Dorothy Bergquist is like Sandra Day O'Connor, the first woman to serve on the U.S. Supreme Court or Hattie Wyatt Caraway, the first woman elected to the U.S. Senate. We are honored to have had this trailblazer living in our community and only regret not having told and cherished her story more during her life.
Bergquist, a longtime North Hampton resident, donned the uniform of the Hampton Police Department in 1968. If police work remains a male-dominated profession today, think about it back then. Think about Bergquist going through the police training program and then putting on that uniform and walking into the police station 40 years ago.
We have seen issues between the genders flare up in our area police departments over the past five and 10 years. Breaking the gender barrier and getting the job was one battle, but surely the fight for acceptance continued once she put the uniform on with her badge and gun.
Actually, the fact Bergquist was made to carry her gun in a special police-issued purse instead of the typical holster suggested equal footing didn't come automatically, or maybe ever for her.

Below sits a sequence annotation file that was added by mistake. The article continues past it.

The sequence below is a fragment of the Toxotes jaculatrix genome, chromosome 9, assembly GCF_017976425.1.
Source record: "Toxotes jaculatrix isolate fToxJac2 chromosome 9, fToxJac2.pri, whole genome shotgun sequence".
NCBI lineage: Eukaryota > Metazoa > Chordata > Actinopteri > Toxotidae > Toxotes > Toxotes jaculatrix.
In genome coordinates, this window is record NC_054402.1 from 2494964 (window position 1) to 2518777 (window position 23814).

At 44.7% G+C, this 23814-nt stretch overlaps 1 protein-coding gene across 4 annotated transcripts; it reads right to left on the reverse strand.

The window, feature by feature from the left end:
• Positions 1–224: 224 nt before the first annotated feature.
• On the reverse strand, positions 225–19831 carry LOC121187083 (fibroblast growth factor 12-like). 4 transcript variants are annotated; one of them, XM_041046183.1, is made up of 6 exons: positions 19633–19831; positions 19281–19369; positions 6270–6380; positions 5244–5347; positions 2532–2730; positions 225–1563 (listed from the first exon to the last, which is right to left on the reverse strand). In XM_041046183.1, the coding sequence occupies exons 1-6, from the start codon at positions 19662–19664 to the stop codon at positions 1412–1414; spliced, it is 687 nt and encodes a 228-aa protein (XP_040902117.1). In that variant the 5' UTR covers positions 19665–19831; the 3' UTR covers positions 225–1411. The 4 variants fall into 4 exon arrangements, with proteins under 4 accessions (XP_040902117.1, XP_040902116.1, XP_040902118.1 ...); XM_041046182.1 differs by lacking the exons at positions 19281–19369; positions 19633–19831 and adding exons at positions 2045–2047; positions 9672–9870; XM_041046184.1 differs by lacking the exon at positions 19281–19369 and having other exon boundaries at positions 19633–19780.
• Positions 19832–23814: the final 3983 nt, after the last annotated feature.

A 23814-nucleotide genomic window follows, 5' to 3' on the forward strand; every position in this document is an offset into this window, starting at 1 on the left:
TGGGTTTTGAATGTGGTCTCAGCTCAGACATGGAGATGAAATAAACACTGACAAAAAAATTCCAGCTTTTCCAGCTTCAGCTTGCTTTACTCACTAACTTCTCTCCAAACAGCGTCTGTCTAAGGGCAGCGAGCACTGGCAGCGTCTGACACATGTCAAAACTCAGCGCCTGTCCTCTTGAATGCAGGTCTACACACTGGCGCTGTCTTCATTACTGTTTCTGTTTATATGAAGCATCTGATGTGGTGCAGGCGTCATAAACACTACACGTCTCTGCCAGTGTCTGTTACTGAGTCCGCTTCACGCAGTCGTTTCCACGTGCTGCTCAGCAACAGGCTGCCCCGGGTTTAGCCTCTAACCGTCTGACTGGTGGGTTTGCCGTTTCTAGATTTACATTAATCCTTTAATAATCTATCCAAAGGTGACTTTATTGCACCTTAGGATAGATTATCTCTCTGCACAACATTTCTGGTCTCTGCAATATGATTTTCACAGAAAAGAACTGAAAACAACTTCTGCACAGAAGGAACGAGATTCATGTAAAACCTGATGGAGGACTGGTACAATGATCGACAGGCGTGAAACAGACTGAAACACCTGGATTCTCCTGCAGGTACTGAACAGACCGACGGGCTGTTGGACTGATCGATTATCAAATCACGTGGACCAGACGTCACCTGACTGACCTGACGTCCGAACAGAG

Bergquist worked inside the station and as secretary to five police chiefs in her 27-year career. But she was a police officer just the same, and someday, as assuredly as Dorothy Bergquist broke the gender barrier herself, there will be a female police chief of a town in our community.
Bergquist's son, Bob Bergquist, joked that it was tough having a police officer as a mom when he was a teenager. That's easy to imagine being true. But Bob Bergquist is as proud of his mother as anyone, or even more so. "She was a real pistol," he said. "She was a trailblazer. She blazed a trail for women in police work."
There is no plaque honoring Bergquist for her contribution to police work and women. There should be one, actually more than one. There should be one at the Hampton Police Department and there should be one at the Police Standards and Training Council in Concord. That way, the legacy of Dorothy Bergquist is sure to serve as a motivation to all. Maybe all of the female police officers in the state know of Dorothy. But maybe they don't and that would be a shame.
The fact that Dorothy Bergquist became the state's first uniformed officer tells a big part of her story. But, also consider how she raised her children and then sought a career at age 43, and worked until age 70. Think about how she worked in a military supply depot during World War II in her hometown of Austin, Texas. As an avid hunter, "she could out shoot most men," Bob Bergquist said of his mom.
What a life Dorothy lived. What a story hers is to tell. What an example she provides for other women and girls.